I was crestfallen that Hermann Wiemer had none of his Individual Bunch Select Late Harvest Riesling to sell. This Trockenbeerenauslese equivalent is reliably among the top wines offered anywhere in the region, with RS levels upwards of 20%. They told me at the winery that recent vintages just haven't been favorable enough to make onea telling indicator of how tough things have been up here lately.

     Happily, they did have plenty of the **-Hermann Wiemer Cuvée Brut 2000, made from juice crushed in the '97 vintage. With beautiful hints of raspberry and pear, a fine-textured mousse and a long, toasty finish, this is the best bubbly I found on my Finger Lakes sweep and maybe the best wine period. At $25, it's more expensive than Glenora's excellent 1996 Brut but arguably worth it.

     Wiemer also offers the only Finger Lakes Chardonnay that I'd personally drink for pleasure -- the *+1995 Hermann Wiemer Reserve Chardonnay. Here at last is ripe fruit, satisfying complexity and balanced oak. With a perfumed nose and nutty flavors, it's lean but finishes well.

     The *-1999 Hermann Wiemer Pinot Noir is a very nice job too. The body is light, but everything's in proportion. Black cherry flavors are varietally true and here again, the oak is well-balanced.

     And his *-1997 Hermann Wiemer Riesling Reserve is an elegant achievement as well, if a little austere. With 0.7% RS, it offers lots of diesel aromas, grapefruit and apple on the palate and a nice trail-off.

Dr. Konstantin Frank

     Dr. Frank usually wows me with their bubblies, but the tasting room staff threw me a loop this time—the only sparkler they let me taste was out of stock! I would have bought a bottle of the *Chateau Frank Brut 1997 if I could have. It's got a biting attack and a full mid-palate, although the bubbles were a bit coarse.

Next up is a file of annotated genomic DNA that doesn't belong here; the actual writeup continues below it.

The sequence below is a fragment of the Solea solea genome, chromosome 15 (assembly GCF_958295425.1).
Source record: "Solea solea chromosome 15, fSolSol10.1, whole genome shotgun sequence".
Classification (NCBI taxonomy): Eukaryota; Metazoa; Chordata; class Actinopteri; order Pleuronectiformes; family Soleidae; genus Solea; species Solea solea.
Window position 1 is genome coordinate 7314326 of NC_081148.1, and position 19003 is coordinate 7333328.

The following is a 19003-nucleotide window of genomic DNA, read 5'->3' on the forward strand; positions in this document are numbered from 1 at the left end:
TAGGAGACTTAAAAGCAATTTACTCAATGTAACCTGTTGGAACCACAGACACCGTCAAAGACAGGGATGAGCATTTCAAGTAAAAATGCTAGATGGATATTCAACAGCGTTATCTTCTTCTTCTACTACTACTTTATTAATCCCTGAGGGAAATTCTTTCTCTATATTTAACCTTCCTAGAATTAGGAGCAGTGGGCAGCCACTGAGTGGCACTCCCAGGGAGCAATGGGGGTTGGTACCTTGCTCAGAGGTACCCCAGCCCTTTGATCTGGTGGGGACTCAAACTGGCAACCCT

*-Dr. Frank's 1999 Chardonnay had nice body too, although the oak was a little splintery.

     And *Dr. Frank's 2000 Johannisberg Riesling "Dry" is a very fine achievement for the vintage. With lovely floral and mineral aromas, a good amount of fruit and a convincing finish, it's the best Riesling I tasted all weekend. Very similar, but sweeter and not quite as well-stuffed is *-Dr. Frank's 2000 Johannisberg Riesling "Semi-Dry.

     They had somewhat less success with Dr. Frank's 2000 Gewürztraminer, but it's still a worthy effort, especially on the nose. It offers nice rose petal aromas and ample lychee flavors with hints of watercress. The vintage shows on the finish, which thins out noticeably.

McGregor Vineyard

     Located way up high above the east bank of Lake Keuka, McGregor Vineyard requires a little extra driving to reach, but the wines are always worth it—especially their Gewürztraminer, which I've previously found to be the best in the Finger Lakes. Today they delivered as expected.

*--2000 McGregor Gewürztraminer is a dead ringer for Alsace, with plenty of rose petal, lychee and grapefruit in evidence. Here as elsewhere, however, there's no ignoring the somewhat dilute finish. Seemingly 2000 was tough all over the Finger Lakes.

     Their **-1999 McGregor Gewürztraminer Reserve has no such problem, however. It's gorgeous. With 5.5% residual sugar, it offers all the flavor complexity of the above plus a big hit of apricot. Slippery texture with convincing length. And the acidity cuts right through to the finish, so it never cloys. Bravo, McGregor!